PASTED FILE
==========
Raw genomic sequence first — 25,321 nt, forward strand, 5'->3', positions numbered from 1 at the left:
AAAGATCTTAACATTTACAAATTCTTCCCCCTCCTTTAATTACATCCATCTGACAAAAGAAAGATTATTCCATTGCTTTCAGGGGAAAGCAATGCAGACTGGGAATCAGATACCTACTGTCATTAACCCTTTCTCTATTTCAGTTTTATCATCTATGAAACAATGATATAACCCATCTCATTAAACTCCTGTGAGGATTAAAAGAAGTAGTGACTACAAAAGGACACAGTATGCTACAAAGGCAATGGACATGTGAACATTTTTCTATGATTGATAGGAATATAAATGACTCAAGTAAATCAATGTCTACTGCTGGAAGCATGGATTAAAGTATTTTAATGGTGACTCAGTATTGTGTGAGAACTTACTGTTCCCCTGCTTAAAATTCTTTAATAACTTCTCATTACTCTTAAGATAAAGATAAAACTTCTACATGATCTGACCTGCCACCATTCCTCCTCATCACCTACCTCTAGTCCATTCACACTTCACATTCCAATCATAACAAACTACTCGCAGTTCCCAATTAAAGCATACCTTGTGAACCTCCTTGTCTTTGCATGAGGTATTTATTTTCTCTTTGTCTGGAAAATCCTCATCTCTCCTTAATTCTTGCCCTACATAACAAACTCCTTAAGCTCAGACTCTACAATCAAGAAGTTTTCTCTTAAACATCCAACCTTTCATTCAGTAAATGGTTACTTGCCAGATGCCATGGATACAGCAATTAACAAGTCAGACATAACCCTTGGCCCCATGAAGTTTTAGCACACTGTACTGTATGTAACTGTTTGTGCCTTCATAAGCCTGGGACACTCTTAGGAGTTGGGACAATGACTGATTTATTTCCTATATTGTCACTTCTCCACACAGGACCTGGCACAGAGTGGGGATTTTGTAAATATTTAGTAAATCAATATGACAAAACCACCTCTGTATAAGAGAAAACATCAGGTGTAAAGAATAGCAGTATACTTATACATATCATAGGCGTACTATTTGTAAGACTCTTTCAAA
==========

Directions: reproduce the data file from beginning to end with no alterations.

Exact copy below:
Raw genomic sequence first — 25,321 nt, forward strand, 5'->3', positions numbered from 1 at the left:
AAAGATCTTAACATTTACAAATTCTTCCCCCTCCTTTAATTACATCCATCTGACAAAAGAAAGATTATTCCATTGCTTTCAGGGGAAAGCAATGCAGACTGGGAATCAGATACCTACTGTCATTAACCCTTTCTCTATTTCAGTTTTATCATCTATGAAACAATGATATAACCCATCTCATTAAACTCCTGTGAGGATTAAAAGAAGTAGTGACTACAAAAGGACACAGTATGCTACAAAGGCAATGGACATGTGAACATTTTTCTATGATTGATAGGAATATAAATGACTCAAGTAAATCAATGTCTACTGCTGGAAGCATGGATTAAAGTATTTTAATGGTGACTCAGTATTGTGTGAGAACTTACTGTTCCCCTGCTTAAAATTCTTTAATAACTTCTCATTACTCTTAAGATAAAGATAAAACTTCTACATGATCTGACCTGCCACCATTCCTCCTCATCACCTACCTCTAGTCCATTCACACTTCACATTCCAATCATAACAAACTACTCGCAGTTCCCAATTAAAGCATACCTTGTGAACCTCCTTGTCTTTGCATGAGGTATTTATTTTCTCTTTGTCTGGAAAATCCTCATCTCTCCTTAATTCTTGCCCTACATAACAAACTCCTTAAGCTCAGACTCTACAATCAAGAAGTTTTCTCTTAAACATCCAACCTTTCATTCAGTAAATGGTTACTTGCCAGATGCCATGGATACAGCAATTAACAAGTCAGACATAACCCTTGGCCCCATGAAGTTTTAGCACACTGTACTGTATGTAACTGTTTGTGCCTTCATAAGCCTGGGACACTCTTAGGAGTTGGGACAATGACTGATTTATTTCCTATATTGTCACTTCTCCACACAGGACCTGGCACAGAGTGGGGATTTTGTAAATATTTAGTAAATCAATATGACAAAACCACCTCTGTATAAGAGAAAACATCAGGTGTAAAGAATAGCAGTATACTTATACATATCATAGGCGTACTATTTGTAAGACTCTTTCAAA